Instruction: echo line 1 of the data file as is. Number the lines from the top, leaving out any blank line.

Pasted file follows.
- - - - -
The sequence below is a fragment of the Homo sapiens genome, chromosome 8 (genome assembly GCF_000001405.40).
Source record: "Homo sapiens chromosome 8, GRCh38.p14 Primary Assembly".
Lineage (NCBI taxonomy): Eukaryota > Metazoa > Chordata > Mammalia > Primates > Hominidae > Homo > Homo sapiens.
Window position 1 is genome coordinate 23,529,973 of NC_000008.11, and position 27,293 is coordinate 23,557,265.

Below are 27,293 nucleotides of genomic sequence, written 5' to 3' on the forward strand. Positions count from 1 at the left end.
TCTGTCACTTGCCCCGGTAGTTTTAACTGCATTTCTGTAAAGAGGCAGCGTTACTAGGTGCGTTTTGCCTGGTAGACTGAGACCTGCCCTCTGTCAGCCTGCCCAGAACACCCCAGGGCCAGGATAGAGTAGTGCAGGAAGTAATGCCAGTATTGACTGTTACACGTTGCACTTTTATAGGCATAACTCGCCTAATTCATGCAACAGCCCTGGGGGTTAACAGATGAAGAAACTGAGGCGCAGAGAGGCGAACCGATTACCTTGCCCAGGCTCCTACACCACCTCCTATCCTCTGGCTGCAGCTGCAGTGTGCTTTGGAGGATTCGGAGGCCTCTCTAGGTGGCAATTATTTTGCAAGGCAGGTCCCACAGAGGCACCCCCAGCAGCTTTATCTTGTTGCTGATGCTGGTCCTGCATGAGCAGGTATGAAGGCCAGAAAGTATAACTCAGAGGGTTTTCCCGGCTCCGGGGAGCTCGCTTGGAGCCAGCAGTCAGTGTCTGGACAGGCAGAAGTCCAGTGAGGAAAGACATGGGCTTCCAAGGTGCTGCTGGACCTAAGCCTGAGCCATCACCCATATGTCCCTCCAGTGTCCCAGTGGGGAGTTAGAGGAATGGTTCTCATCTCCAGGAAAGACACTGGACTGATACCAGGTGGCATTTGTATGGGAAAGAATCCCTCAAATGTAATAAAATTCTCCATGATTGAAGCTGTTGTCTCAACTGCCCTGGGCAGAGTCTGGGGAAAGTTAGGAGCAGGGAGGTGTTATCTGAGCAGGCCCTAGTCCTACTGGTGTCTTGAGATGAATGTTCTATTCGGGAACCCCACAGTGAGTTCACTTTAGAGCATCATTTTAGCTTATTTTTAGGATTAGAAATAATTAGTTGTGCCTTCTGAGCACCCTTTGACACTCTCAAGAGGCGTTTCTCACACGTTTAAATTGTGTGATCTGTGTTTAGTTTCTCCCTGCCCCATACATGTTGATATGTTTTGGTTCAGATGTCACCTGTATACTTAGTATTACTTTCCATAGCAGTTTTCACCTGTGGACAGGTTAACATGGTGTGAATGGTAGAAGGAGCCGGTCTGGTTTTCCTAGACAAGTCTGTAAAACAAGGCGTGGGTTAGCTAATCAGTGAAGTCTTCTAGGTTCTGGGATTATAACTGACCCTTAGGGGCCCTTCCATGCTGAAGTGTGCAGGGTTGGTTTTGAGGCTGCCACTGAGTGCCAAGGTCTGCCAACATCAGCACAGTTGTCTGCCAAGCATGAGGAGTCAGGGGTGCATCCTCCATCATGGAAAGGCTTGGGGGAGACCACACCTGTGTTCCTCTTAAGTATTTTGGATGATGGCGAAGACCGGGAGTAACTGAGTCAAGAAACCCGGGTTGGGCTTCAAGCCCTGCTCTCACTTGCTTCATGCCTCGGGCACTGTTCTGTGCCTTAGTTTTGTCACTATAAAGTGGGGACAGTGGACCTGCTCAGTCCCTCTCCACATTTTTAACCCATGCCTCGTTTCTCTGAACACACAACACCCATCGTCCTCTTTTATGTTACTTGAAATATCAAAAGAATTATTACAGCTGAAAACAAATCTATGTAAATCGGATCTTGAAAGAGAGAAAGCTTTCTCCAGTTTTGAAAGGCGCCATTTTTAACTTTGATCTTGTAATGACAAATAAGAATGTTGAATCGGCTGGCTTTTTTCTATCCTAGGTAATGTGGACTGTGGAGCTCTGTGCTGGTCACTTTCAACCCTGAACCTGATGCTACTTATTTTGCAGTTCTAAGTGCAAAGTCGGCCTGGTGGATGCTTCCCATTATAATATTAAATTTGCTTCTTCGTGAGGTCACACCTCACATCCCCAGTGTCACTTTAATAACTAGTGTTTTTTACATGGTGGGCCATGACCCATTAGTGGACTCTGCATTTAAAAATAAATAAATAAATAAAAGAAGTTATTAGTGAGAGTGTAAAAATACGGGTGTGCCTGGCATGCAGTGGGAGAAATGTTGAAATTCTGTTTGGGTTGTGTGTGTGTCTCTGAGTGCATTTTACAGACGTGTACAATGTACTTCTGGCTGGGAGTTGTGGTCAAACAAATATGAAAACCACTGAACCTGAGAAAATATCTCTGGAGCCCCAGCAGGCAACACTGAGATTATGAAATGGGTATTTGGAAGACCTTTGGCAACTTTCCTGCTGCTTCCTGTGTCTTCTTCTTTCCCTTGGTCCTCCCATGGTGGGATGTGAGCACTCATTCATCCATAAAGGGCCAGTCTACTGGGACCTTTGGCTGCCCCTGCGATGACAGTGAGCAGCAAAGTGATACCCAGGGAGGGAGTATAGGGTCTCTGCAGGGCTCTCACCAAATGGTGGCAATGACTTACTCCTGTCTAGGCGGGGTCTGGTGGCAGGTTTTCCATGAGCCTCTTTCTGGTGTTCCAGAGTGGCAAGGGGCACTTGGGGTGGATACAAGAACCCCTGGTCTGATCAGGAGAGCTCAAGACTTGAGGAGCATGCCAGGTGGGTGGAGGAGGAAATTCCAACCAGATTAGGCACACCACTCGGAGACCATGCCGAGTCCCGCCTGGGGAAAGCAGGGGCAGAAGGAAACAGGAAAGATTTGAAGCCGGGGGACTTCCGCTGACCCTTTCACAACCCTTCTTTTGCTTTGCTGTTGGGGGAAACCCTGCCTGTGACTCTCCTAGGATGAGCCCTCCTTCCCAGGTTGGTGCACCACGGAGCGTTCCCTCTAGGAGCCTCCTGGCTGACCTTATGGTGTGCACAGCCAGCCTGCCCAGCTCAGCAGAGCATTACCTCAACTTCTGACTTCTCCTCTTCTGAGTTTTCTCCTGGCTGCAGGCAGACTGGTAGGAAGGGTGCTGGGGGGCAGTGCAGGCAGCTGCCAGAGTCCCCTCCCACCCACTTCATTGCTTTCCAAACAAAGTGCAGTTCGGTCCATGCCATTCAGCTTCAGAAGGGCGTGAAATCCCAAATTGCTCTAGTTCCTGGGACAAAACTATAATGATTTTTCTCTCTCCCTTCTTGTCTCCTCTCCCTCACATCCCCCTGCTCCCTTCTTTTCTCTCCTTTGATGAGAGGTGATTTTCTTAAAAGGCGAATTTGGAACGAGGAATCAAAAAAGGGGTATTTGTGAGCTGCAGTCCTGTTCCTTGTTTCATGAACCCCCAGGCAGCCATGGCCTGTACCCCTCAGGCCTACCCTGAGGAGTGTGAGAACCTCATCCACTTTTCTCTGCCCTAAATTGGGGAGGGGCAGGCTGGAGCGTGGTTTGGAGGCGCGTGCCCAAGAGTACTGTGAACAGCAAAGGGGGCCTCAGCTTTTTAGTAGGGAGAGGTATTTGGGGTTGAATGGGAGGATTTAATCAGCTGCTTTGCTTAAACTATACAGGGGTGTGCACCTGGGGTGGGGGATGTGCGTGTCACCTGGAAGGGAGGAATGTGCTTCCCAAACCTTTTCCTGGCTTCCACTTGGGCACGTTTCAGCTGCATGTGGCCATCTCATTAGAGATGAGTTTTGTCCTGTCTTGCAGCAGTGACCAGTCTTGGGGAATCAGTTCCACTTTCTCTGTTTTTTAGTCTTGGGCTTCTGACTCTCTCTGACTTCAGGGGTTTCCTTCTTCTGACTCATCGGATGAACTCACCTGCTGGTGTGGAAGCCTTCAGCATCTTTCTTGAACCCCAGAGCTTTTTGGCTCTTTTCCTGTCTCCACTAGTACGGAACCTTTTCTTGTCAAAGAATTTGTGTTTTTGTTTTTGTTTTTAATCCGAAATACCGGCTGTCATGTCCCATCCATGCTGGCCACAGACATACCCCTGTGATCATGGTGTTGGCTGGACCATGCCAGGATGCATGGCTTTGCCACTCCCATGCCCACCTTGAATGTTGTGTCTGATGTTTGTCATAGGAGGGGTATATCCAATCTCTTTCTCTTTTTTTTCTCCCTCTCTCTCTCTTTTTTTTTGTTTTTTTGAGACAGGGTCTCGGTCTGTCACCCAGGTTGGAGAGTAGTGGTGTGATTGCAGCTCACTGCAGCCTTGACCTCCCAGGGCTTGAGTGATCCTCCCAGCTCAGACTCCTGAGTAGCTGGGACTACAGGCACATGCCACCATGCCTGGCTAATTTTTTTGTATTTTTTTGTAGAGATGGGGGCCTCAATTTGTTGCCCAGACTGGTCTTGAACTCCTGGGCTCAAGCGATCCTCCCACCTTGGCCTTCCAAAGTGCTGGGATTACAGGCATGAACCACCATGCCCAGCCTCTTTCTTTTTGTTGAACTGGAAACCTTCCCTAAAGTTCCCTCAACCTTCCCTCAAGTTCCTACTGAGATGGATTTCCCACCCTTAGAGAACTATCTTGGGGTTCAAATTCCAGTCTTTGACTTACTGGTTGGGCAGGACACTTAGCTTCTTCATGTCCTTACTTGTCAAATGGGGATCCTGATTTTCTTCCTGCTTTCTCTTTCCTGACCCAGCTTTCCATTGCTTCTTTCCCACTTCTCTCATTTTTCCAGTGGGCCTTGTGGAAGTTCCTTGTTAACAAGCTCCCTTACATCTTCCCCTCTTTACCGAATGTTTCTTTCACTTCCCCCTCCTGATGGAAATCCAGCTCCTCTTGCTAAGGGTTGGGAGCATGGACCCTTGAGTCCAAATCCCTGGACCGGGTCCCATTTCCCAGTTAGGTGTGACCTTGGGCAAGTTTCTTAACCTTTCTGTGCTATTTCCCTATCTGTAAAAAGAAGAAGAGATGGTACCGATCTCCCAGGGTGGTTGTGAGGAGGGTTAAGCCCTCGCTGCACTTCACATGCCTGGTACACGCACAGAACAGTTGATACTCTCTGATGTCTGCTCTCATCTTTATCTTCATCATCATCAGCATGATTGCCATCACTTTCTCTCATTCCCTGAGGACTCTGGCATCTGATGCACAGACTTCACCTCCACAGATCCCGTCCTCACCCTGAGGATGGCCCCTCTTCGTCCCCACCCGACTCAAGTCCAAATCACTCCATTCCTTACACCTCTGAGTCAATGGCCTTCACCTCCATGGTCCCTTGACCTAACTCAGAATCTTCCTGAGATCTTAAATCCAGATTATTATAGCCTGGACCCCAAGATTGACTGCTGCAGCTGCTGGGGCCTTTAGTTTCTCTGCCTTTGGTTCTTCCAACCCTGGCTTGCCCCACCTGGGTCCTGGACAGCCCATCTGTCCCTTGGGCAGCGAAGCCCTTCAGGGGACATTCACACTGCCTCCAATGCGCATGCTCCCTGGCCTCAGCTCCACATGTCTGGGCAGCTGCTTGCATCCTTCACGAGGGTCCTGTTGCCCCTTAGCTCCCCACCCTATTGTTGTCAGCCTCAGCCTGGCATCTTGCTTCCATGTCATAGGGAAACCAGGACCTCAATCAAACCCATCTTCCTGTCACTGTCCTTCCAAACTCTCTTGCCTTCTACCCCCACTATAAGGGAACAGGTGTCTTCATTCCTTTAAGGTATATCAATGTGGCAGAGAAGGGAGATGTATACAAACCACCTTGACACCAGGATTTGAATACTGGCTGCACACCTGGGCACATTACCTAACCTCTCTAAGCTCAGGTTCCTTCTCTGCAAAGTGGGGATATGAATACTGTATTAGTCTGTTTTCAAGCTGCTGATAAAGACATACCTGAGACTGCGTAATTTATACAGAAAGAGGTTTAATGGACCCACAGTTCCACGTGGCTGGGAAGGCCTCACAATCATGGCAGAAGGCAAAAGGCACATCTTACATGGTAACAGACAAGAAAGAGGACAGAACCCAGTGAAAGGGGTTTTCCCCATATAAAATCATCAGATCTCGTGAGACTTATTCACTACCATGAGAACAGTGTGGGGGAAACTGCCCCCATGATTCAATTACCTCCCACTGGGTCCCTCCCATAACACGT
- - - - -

The sequence below is a fragment of the Homo sapiens genome, chromosome 8 (genome assembly GCF_000001405.40).